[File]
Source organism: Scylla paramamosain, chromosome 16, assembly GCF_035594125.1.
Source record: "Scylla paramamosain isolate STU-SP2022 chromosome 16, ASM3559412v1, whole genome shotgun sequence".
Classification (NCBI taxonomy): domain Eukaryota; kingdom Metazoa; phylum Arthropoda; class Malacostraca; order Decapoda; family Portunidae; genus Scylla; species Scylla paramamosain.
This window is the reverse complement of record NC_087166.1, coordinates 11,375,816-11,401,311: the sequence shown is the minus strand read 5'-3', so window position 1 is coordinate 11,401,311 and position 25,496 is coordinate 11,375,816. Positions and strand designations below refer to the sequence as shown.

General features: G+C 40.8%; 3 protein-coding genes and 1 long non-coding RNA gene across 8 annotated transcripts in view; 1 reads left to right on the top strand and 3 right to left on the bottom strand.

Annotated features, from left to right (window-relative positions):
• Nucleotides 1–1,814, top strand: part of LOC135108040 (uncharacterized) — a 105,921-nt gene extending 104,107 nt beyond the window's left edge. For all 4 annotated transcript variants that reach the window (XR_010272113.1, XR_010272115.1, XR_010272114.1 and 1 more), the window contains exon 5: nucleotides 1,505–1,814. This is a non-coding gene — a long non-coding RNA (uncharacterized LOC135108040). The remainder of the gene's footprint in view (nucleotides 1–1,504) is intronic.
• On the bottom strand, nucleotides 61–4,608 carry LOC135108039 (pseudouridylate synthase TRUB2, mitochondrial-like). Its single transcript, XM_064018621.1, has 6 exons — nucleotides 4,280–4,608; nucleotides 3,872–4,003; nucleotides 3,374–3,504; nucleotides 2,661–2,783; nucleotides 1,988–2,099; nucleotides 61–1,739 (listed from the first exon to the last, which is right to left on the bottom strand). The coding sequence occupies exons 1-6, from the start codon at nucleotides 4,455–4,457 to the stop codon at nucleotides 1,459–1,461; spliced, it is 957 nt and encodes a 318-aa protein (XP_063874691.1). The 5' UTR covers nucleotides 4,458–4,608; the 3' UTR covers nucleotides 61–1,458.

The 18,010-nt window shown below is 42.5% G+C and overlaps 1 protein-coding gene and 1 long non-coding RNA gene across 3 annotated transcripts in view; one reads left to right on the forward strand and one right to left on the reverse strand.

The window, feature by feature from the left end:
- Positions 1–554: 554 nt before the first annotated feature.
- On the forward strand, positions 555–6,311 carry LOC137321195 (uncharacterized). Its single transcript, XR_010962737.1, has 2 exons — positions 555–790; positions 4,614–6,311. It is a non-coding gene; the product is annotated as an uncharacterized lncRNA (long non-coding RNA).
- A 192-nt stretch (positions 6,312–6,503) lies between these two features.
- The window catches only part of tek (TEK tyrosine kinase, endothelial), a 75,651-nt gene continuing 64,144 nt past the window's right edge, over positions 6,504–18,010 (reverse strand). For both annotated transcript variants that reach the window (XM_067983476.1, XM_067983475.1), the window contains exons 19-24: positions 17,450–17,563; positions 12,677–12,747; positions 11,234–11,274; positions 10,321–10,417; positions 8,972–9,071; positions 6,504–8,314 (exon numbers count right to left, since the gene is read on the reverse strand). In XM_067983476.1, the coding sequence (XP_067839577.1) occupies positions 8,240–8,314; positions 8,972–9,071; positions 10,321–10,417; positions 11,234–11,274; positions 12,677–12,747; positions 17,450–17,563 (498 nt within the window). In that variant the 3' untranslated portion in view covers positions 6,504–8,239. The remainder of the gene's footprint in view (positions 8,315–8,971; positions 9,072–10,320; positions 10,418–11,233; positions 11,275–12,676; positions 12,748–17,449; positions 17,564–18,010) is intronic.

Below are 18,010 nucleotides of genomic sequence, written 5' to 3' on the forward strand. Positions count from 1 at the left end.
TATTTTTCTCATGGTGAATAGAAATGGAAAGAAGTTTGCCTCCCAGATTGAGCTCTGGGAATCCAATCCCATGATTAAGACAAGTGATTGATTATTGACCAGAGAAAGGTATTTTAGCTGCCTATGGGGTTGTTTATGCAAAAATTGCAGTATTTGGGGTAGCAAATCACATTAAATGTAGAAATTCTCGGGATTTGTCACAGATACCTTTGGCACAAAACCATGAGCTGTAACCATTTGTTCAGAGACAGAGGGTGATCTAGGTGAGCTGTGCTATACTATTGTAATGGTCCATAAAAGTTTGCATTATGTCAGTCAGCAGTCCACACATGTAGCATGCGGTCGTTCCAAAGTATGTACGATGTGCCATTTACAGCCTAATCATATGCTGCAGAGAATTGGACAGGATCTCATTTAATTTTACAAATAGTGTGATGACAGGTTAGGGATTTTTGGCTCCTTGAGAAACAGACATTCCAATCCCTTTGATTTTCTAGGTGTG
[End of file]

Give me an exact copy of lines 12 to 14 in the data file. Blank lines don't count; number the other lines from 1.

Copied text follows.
- On the forward strand, positions 555–6,311 carry LOC137321195 (uncharacterized). Its single transcript, XR_010962737.1, has 2 exons — positions 555–790; positions 4,614–6,311. It is a non-coding gene; the product is annotated as an uncharacterized lncRNA (long non-coding RNA).
- A 192-nt stretch (positions 6,312–6,503) lies between these two features.
- The window catches only part of tek (TEK tyrosine kinase, endothelial), a 75,651-nt gene continuing 64,144 nt past the window's right edge, over positions 6,504–18,010 (reverse strand). For both annotated transcript variants that reach the window (XM_067983476.1, XM_067983475.1), the window contains exons 19-24: positions 17,450–17,563; positions 12,677–12,747; positions 11,234–11,274; positions 10,321–10,417; positions 8,972–9,071; positions 6,504–8,314 (exon numbers count right to left, since the gene is read on the reverse strand). In XM_067983476.1, the coding sequence (XP_067839577.1) occupies positions 8,240–8,314; positions 8,972–9,071; positions 10,321–10,417; positions 11,234–11,274; positions 12,677–12,747; positions 17,450–17,563 (498 nt within the window). In that variant the 3' untranslated portion in view covers positions 6,504–8,239. The remainder of the gene's footprint in view (positions 8,315–8,971; positions 9,072–10,320; positions 10,418–11,233; positions 11,275–12,676; positions 12,748–17,449; positions 17,564–18,010) is intronic.